On Non-Uniqueness in Rational Expectations Models: An Attempt at Perspective
Many macroeconomic models involving rational expect at ions give rise to an infinity of solution paths, even when the models are linear in all variables. Some writers have suggested that this non-uniqueness constitutes a serious weakness for the rational expectations hypothesis. One purpose of the present paper is to argue that the non-uniqueness in question is not properly attributable to the rationality hypothesis but, instead, is a general feature of dynamic models involving expectations. It is also argued that there typically exists, in a very wide class of linear rational expectations models, a single solution that excludes "bubble" or "bootstrap" effects -- ones that occur only because they are arbitrarily expected to occur. A systematic procedure for obtaining solutions free from such effects is introduced and discussed. In addition, this procedure is used to interpret and reconsider several prominent examples with solution multiplicities, including ones developed by Fischer Black and John B. Taylor.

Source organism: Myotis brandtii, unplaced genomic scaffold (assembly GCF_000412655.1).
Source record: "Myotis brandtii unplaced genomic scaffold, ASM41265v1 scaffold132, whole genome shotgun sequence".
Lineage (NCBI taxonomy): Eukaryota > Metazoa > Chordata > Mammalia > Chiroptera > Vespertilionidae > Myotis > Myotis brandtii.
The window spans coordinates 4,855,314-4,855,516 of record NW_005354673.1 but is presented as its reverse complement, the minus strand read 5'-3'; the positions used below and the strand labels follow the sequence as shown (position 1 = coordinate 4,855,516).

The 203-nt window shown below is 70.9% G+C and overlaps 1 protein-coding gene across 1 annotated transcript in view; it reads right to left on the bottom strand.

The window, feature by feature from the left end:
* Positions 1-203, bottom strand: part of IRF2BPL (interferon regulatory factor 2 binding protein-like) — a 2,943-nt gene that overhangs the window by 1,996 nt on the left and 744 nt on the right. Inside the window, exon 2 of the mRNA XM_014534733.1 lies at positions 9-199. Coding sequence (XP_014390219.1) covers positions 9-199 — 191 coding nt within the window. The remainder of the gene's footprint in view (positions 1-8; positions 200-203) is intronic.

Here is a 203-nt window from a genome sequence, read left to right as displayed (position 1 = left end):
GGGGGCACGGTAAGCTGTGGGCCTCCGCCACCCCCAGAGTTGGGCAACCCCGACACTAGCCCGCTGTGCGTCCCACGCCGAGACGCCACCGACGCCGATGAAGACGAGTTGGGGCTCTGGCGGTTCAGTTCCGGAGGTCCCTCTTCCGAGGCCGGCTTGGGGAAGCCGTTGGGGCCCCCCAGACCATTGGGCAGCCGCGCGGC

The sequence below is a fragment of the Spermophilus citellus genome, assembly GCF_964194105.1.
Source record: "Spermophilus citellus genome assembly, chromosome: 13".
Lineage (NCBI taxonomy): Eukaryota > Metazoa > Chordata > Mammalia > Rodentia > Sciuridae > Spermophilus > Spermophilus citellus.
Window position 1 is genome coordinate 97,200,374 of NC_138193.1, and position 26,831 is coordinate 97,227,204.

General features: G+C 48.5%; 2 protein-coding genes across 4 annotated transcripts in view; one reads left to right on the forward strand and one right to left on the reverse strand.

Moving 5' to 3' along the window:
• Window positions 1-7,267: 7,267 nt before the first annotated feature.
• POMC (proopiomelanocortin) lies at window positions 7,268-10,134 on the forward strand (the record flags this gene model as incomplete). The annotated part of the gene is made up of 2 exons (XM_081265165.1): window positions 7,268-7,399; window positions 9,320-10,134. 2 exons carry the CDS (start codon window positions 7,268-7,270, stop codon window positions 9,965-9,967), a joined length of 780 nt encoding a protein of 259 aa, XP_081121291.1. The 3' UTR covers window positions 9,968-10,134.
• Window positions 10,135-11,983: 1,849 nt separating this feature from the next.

|Date of creation:||Jun 1981|
|Publication status:||published as McCallum, Bennett T. "On Non-Uniqueness in Rational Expectations Models: An Attempt at Perspective." Journal of Monetary Economics, Vol. 11, No. 2, (March 1983) pp. 139-168.|
|Contact details of provider:|| Postal: National Bureau of Economic Research, 1050 Massachusetts Avenue Cambridge, MA 02138, U.S.A.|
Web page: http://www.nber.org
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- Hahn, Frank, 1969. "On Money and Growth," Journal of Money, Credit and Banking, Blackwell Publishing, vol. 1(2), pages 172-187, May.
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- Flood, Robert P & Garber, Peter M, 1980. "Market Fundamentals versus Price-Level Bubbles: The First Tests," Journal of Political Economy, University of Chicago Press, vol. 88(4), pages 745-770, August.
- Karl Shell & Joseph E. Stiglitz, 1967. "The Allocation of Investment in a Dynamic Economy," The Quarterly Journal of Economics, Oxford University Press, vol. 81(4), pages 592-609.
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